Civil standard of proof in solicitors tribunal a mere 'Christmas list'

Civil standard of proof in solicitors tribunal a mere 'Christmas list'


SDT maintains criminal standard appropriate even though proceedings are civil

The Solicitors Regulation Authority’s expectation that the standard of proof in the Solicitors Disciplinary Tribunal would, before long, be lowered to the civil one has been met with surprise by the tribunal, Solicitors Journal has learned.

SRA procedure rules provide for the application of the civil standard in regulatory proceedings, but no such rule exists in relation to tribunal proceedings, where the accepted approach has been to apply the criminal standard.

The regulator has long suggested that the civil standard should apply to tribunal proceedings too. Last month the chief executive, Paul Philip, said he was confident that there was now a broad consensus in favour of the move and that the SRA was ‘pushing an open door’.

Responding to the comment, the tribunal clerk and chief executive, Susan Humble, said there had been no conversation between the SRA and the tribunal over the matter. Humble added that the SDT had the question of standard of proof ‘very much in mind’ but that, at this stage, Philip was ‘maybe expressing his Christmas list’.

Supporters of the criminal standard of proof in the tribunal rely on the 1993 High Court ruling in Re A Solicitor [1993] QB 69, where Lord Lane suggested that, in the main, where SDT proceedings involved behaviour that was ‘tantamount to a criminal offence, the tribunal should apply the criminal standard of proof’.

However, the decision in the Arslan case [2016] EWHC 2862 just four weeks ago has provided support to the argument that the civil standard should apply. Although the High Court declined to rule specifically on the standard of proof to be applied in the SDT, Mr Justice Leggatt said he agreed with ‘persuasive’ submissions that the application of a different standard in the tribunal was ‘unsatisfactory and illogical’.

Adding his own comment obiter, Mr Justice Leveson said the case underlined ‘the need for a re-evaluation of the approach to disciplinary measures intended to protect the public’.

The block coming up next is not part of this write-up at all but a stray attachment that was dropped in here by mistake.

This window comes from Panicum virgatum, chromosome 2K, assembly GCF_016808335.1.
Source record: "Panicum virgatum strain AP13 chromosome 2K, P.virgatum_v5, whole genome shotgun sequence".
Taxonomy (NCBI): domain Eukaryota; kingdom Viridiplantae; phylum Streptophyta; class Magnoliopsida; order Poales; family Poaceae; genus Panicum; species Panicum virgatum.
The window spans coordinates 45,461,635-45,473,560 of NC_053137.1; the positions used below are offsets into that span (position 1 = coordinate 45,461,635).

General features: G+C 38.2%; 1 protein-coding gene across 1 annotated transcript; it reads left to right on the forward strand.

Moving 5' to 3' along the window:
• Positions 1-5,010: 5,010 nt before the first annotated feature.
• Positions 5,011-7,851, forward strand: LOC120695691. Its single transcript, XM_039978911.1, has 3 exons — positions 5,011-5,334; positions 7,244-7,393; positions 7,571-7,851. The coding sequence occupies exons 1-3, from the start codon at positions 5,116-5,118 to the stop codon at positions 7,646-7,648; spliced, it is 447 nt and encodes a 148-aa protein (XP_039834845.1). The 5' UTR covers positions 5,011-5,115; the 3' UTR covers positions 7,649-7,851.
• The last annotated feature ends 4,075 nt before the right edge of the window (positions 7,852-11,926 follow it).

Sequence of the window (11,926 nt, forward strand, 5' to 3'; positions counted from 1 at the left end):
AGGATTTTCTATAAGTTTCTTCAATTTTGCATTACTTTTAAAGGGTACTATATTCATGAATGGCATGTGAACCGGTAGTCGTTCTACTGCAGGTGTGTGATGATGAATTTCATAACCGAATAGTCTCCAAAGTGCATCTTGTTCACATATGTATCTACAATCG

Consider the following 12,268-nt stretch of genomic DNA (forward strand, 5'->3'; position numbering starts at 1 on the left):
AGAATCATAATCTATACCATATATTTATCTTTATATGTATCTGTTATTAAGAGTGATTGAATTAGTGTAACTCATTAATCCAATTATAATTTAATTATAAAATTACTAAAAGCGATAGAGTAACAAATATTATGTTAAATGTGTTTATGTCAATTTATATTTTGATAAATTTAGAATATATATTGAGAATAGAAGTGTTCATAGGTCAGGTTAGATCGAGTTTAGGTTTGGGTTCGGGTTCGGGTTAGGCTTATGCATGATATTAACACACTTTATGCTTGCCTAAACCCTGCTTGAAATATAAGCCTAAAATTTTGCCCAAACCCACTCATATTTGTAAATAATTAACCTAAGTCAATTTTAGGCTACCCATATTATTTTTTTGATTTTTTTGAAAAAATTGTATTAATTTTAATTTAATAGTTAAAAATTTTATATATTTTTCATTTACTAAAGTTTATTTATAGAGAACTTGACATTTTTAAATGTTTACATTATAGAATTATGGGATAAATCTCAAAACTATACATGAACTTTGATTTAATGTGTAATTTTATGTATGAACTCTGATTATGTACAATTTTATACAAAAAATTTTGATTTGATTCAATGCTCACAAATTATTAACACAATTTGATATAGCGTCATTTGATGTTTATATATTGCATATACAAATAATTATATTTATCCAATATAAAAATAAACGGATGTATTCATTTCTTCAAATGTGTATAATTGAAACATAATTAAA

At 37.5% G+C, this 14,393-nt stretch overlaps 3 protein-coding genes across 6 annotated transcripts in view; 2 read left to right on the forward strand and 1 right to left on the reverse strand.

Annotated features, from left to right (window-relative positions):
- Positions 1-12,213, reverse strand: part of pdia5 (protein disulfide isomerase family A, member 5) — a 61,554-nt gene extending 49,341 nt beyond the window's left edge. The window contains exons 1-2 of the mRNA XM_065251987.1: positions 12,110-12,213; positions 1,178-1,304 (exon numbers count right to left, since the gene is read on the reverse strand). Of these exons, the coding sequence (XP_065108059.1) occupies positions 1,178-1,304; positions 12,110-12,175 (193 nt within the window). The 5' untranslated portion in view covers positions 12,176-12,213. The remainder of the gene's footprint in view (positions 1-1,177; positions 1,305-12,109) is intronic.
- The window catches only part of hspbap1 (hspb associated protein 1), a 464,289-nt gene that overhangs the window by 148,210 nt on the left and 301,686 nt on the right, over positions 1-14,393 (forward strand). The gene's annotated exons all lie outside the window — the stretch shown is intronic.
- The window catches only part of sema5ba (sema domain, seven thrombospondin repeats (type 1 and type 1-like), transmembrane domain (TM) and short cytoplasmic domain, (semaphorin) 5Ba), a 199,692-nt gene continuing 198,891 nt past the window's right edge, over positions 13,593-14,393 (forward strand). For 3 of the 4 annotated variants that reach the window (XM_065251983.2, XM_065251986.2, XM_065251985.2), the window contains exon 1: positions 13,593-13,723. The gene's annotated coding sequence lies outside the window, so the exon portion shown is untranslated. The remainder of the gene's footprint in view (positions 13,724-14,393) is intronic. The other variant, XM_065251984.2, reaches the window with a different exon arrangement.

But Humble warned that the decision in Re A Solicitor shouldn’t be read as describing a sliding scale depending on the seriousness of the offence. Instead, she said, the correct approach is that taken by the House of Lords in Re B (Children) [2008] UKHL 35.

Although Baroness Hale gave the Lords’ decision in the case, Lord Hoffmann said in a concurring opinion that ‘some confusion has been caused by dicta which suggest that the standard of proof may vary with the gravity of the misconduct alleged or even the seriousness of the consequences for the person concerned’.

In his view, ‘clarity would be greatly enhanced if the courts said simply that although the proceedings were civil, the nature of the particular issue involved made it appropriate to apply the criminal standard’.

The key point, Humble said, was about the cogency of the evidence rather than whether it’s the civil or criminal standard. ‘The more serious the offence, the more persuasive the evidence in support has to be,’ she said.

More recently, the sliding scale approach was also disregarded in the market abuse case of Hannam v Financial Conduct Authority [2014] UKUT 0233 TCC, where the Upper Tribunal said it had been ‘exposed as a heresy’. Although the normal standard is civil, the tribunal said, ‘there are some civil proceedings in which the criminal standard is applied’.

Jean-Yves Gilg is editor-in-chief of Solicitors Journal | @jeanyvesgilg